But My Rate Was Locked, Wasn't It?
This morning we got a question over on the “Ask Zillow” side that reminded me again that the jargon in the lender world is imperfectly understood by the general borrowing public.
No, strike that. My English teacher would be appalled (right, Mrs. Russell?). Here’s what I meant to say: It reminded me that most people haven’t a clue what loan people are talking about most of the time.
The question was, “When is my rate locked?” One of the answers was “is this a rhetorical question? It’s locked when it’s locked.” I am not making this up. Obviously, that answer is true, yet monumentally unhelpful. When we reach a point where the lenders and the borrowers don’t even understand what the other party doesn’t understand, then we’re in trouble. So in an attempt to bridge the gap, I offer the following.
A rate lock is a commitment by a lender to the party taking out the loan. This can be on the part of the servicing lender to the funding lender (secondary-to-primary) or on the part of the broker to the borrower, or a number of other possible combinations. Confused yet? Sorry. It’s actually simpler than it sounds.
Here’s an analogy: I have a big vat of lemonade. You want to buy some lemonade from me so you can set up a lemonade stand. You come to me and say that you want 10 gallons of lemonade, and ask me how much it will cost. I tell you it will cost $1 a gallon. You want that lemonade, but you don’t want to pay for it right now, so you order the lemonade for delivery in 30 days. I agree to this. You have now locked the price of this lemonade, and I have set aside for you the 10 gallons you want. This represents the secondary mortgage market, when your broker locks a loan with his investors.
Now you go and build your stand. You engage salesmen to hawk your lemonade to the thirsty. You hire ten guys and send them out. They sell the lemonade for you. They come back and say, “I can sell a gallon of lemonade for delivery 30 days from now. How much will that cost me?” You consult your accountant, and decide that you can sell that lemonade for $1.50 a gallon. The salesman takes that information, and makes the sale to the public. When he gets an order, he goes back to you and tells you to reserve a gallon of lemonade for delivery in 30 days. This is a rate lock between the borrower and the broker.
What is immediately obvious is that there are two different locks here. One is out in front, what most people call “locking their rate”, which is the second example. When a borrower locks his rate, he believes that he is going to get the loan at the rate he locked. What he rarely understands is that the rate has a time limit on it, and is subject to the honor of the loan officer he locked with. A million things can make the closing take longer than the lock period. Go over that time limit, and the rate changes. A million things can prevent the loan officer from getting a borrower’s lock transmitted to the guy that owns the vat of money. Fail to get that lock down with the investor, and the rate could get very expensive for the loan officer.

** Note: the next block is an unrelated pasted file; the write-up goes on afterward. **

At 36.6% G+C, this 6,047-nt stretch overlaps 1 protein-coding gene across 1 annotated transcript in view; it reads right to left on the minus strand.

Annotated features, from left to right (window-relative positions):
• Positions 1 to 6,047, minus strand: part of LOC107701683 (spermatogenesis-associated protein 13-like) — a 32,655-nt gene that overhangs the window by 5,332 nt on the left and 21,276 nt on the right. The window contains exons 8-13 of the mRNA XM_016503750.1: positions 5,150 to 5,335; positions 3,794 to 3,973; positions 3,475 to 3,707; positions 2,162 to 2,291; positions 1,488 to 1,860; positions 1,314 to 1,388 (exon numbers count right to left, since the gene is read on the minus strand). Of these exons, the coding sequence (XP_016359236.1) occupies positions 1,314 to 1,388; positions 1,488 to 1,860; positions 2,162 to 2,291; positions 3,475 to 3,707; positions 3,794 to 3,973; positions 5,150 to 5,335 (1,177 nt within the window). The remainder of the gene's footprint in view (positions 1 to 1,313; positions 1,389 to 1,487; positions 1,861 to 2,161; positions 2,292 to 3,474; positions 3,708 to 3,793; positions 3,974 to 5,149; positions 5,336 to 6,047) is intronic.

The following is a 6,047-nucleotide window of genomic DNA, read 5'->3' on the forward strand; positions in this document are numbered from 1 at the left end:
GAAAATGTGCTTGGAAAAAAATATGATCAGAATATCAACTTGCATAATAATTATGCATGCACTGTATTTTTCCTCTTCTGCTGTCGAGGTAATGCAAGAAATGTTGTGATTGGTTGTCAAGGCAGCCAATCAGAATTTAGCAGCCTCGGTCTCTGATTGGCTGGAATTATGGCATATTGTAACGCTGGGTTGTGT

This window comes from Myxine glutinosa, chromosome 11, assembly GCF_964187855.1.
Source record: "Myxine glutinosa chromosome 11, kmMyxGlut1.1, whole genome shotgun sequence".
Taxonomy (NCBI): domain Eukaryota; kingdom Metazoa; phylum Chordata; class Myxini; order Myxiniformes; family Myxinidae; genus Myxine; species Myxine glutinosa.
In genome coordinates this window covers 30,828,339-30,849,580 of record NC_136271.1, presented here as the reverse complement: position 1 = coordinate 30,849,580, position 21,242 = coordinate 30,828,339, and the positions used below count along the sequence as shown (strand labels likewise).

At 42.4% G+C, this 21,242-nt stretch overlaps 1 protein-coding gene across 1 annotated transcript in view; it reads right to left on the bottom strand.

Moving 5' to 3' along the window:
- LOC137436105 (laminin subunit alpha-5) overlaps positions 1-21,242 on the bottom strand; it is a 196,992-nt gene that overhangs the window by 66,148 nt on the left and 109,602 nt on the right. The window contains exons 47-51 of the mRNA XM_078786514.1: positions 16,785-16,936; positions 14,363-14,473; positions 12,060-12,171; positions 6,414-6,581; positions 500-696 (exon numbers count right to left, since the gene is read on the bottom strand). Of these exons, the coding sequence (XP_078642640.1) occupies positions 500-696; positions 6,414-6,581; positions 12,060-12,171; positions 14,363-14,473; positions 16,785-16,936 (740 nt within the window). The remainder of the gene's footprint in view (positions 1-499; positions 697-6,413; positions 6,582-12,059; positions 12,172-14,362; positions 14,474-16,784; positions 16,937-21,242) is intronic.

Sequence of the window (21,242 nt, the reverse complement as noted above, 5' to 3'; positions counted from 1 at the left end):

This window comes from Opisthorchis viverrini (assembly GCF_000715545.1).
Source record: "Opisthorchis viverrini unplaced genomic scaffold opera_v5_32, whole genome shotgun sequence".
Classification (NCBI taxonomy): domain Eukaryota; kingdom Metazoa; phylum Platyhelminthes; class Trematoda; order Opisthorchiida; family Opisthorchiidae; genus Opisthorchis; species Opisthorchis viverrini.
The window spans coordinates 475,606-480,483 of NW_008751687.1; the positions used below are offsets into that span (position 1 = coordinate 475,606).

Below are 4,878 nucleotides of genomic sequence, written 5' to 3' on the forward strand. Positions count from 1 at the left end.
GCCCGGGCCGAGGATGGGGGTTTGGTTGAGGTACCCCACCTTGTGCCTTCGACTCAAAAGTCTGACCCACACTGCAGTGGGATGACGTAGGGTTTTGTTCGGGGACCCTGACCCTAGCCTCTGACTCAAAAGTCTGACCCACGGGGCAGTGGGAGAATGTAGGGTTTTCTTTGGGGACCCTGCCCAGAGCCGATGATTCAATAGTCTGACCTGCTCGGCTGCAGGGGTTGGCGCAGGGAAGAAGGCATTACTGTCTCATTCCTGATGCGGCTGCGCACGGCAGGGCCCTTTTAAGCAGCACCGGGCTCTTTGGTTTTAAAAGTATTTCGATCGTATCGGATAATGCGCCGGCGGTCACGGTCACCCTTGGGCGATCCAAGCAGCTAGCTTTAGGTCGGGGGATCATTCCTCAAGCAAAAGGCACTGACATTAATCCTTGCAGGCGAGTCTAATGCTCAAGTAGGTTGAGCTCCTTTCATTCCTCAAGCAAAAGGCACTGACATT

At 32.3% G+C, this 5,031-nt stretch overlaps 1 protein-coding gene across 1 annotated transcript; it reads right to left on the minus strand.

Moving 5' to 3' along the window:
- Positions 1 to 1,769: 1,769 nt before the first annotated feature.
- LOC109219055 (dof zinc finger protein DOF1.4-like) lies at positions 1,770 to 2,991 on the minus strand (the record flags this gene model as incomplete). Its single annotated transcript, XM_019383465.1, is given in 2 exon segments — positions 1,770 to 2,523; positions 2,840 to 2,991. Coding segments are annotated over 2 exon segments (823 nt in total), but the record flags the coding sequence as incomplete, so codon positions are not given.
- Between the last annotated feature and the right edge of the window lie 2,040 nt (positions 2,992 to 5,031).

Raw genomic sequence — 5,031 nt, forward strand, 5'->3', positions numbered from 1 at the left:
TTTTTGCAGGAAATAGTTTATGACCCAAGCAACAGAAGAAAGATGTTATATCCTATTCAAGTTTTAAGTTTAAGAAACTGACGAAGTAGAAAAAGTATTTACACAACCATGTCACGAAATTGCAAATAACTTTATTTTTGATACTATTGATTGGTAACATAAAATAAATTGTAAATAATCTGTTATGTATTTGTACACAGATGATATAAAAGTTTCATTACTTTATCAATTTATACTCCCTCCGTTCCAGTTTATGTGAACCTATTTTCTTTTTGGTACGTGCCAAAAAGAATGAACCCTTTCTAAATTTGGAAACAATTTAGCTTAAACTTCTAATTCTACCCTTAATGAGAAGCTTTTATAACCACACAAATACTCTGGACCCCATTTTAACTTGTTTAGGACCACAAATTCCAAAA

The other is the back-end lock, between the secondary market investor and the broker. That contract is fairly inviolate, but has zero flexibility. If your broker locks with an investor, the lock will be honored. But there’s no way to extend it for nothing – the investor will demand to be paid for any extension.
So what does all this mean? If you’re a borrower, keep these things in mind:
- Your loan is not locked until you are explicitly told it is. Do not assume that your rate is locked just because you got a Good Faith Estimate.
- Your rate lock is not guaranteed. Your broker may or may not honor the commitment he gave you. Likely he will, but if he does not, you’re not going to have recourse.
- Once you lock, the clock is ticking. You cannot afford to dawdle. You need to take it upon yourself to provide everything you’re asked for as fast as you can.
- Your broker has certain flexibility. If it’s definitely his fault the loan took too long, he can often be induced to pay for the extension. Also, if rates drop while your loan is locked, he may be able to slide your rate down. Mortgage shoppers should remember, however, that that rate lock has provided them protection against rate increases, and that rate protection has cost their broker something. You might consider being loyal to a person that has stuck his neck out for you, even if someone else comes along that seems to have a better deal.
If you’re a broker or a loan officer, here are some things to remember:
- If a client tells you he wants to lock, do not make a commitment to him until you have one yourself. It sounds easy to take one phone call and make another one right away, but you and I both know that what sounds easy often isn’t. Never promise what you cannot be sure you can deliver.
- Do not roll the dice. It is tempting to take a lock from a borrower, then roll the dice, holding off locking with your investor and betting that pricing will get better and you’ll make more money. Don’t do this. The stress of watching the market isn’t worth the few bucks you’ll occasionally make. And if you blow it – you know what I mean here – you’re going to get killed in reputation and in dollars. It’s not worth it.
- Stand by what you say. If you tell a client his loan is locked, honor that lock, whatever it costs you.
Hope this sheds some light on one of the obscure-but-critical terms we use in the mortgage industry. Next time, we’ll tackle the term “securitized mortgage derivatives”. Wait. On second thought…